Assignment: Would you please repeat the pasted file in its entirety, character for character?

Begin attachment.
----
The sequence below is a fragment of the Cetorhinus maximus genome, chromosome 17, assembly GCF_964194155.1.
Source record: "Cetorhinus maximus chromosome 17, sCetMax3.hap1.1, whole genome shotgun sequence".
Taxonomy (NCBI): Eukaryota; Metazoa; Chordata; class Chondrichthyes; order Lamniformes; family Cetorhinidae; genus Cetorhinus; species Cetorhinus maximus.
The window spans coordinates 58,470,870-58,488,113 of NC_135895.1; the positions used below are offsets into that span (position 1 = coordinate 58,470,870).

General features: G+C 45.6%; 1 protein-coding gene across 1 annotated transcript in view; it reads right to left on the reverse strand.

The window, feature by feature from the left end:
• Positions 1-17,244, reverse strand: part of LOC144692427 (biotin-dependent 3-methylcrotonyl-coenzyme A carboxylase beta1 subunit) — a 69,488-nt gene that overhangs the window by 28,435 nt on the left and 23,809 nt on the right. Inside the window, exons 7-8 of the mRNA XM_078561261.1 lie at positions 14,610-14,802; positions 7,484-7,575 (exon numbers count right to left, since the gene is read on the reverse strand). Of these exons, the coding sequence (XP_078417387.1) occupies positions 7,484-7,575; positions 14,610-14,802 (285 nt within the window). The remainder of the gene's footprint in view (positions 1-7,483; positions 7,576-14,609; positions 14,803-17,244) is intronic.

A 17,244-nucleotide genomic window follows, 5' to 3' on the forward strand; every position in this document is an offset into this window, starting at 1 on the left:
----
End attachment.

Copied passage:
The sequence below is a fragment of the Cetorhinus maximus genome, chromosome 17, assembly GCF_964194155.1.
Source record: "Cetorhinus maximus chromosome 17, sCetMax3.hap1.1, whole genome shotgun sequence".
Taxonomy (NCBI): Eukaryota; Metazoa; Chordata; class Chondrichthyes; order Lamniformes; family Cetorhinidae; genus Cetorhinus; species Cetorhinus maximus.
The window spans coordinates 58,470,870-58,488,113 of NC_135895.1; the positions used below are offsets into that span (position 1 = coordinate 58,470,870).

General features: G+C 45.6%; 1 protein-coding gene across 1 annotated transcript in view; it reads right to left on the reverse strand.

The window, feature by feature from the left end:
• Positions 1-17,244, reverse strand: part of LOC144692427 (biotin-dependent 3-methylcrotonyl-coenzyme A carboxylase beta1 subunit) — a 69,488-nt gene that overhangs the window by 28,435 nt on the left and 23,809 nt on the right. Inside the window, exons 7-8 of the mRNA XM_078561261.1 lie at positions 14,610-14,802; positions 7,484-7,575 (exon numbers count right to left, since the gene is read on the reverse strand). Of these exons, the coding sequence (XP_078417387.1) occupies positions 7,484-7,575; positions 14,610-14,802 (285 nt within the window). The remainder of the gene's footprint in view (positions 1-7,483; positions 7,576-14,609; positions 14,803-17,244) is intronic.

A 17,244-nucleotide genomic window follows, 5' to 3' on the forward strand; every position in this document is an offset into this window, starting at 1 on the left: